In Hawaii, four more cesspools will be closed
In Hawaii, cesspools have long been used widely, more than any other state in the United States (U.S.), despite the fact that 95 per cent of drinking water in Hawaii comes from groundwater sources.
According to WaterWorld, the U.S. Environmental Protection Agency (EPA) have disclosed agreements they have come to with two Big Island hardware stores as well as a commercial property in order to close four large-capacity cesspools (LCCs) at properties in Hilo, Kamuela, and Naalehu, Hawaii. In the state, LCCs have been made illegal as they have the potential to contaminate groundwater.
LCCs are cesspools that service multiple residences or commercial facilities, collecting and discharging waterborne contaminants such as untreated raw sewage into the ground, where pathogens that cause disease can pollute groundwater, streams, and even the ocean. In April 2005, under the federal Safe Drinking Water Act, LCCs were made illegal in Hawaii. Since then, more than 3,400 LCCs have been shut down, many voluntarily.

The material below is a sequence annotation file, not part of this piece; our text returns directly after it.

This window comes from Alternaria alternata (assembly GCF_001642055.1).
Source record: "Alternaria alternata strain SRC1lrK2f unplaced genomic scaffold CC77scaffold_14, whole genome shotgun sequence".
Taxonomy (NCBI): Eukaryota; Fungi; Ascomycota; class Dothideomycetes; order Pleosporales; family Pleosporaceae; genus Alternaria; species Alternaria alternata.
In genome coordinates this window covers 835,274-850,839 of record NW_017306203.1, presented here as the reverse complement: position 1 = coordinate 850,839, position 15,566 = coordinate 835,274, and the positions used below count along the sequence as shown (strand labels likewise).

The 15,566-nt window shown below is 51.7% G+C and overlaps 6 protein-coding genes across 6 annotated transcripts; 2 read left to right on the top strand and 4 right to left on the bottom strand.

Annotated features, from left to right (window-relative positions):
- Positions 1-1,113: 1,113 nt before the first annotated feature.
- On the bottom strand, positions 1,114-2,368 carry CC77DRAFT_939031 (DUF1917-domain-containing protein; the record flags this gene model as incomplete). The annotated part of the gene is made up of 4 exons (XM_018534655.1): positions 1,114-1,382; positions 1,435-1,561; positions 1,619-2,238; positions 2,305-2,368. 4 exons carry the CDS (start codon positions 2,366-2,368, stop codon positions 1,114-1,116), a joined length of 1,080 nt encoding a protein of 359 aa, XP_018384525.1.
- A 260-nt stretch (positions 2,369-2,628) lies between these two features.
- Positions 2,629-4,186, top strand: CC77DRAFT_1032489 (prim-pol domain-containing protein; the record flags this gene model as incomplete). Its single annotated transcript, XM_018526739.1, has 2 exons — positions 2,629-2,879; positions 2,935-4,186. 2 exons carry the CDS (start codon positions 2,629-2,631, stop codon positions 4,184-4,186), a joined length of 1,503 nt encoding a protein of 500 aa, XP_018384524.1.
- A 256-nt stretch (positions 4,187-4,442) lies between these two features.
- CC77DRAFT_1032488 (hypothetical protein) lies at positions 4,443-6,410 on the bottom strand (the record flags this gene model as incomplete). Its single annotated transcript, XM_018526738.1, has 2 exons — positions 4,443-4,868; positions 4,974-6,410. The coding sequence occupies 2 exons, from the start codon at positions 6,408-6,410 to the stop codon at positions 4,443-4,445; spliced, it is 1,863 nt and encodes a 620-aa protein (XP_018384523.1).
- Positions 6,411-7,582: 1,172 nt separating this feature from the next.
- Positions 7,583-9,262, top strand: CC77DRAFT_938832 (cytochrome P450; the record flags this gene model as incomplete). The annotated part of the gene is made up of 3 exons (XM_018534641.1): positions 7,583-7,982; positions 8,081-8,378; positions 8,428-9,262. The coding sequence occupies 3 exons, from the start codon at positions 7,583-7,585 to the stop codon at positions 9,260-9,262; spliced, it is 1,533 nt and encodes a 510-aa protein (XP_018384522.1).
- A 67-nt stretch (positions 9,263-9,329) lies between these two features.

“Replacing these harmful cesspools with modern wastewater treatment systems will protect the Big Island’s drinking water and coastal resources,” Alexis Strauss, the Acting Regional Administrator for the Pacific Southwest for the EPA, said. “Our goal is to protect Hawaii’s waters by closing all large-capacity cesspools.”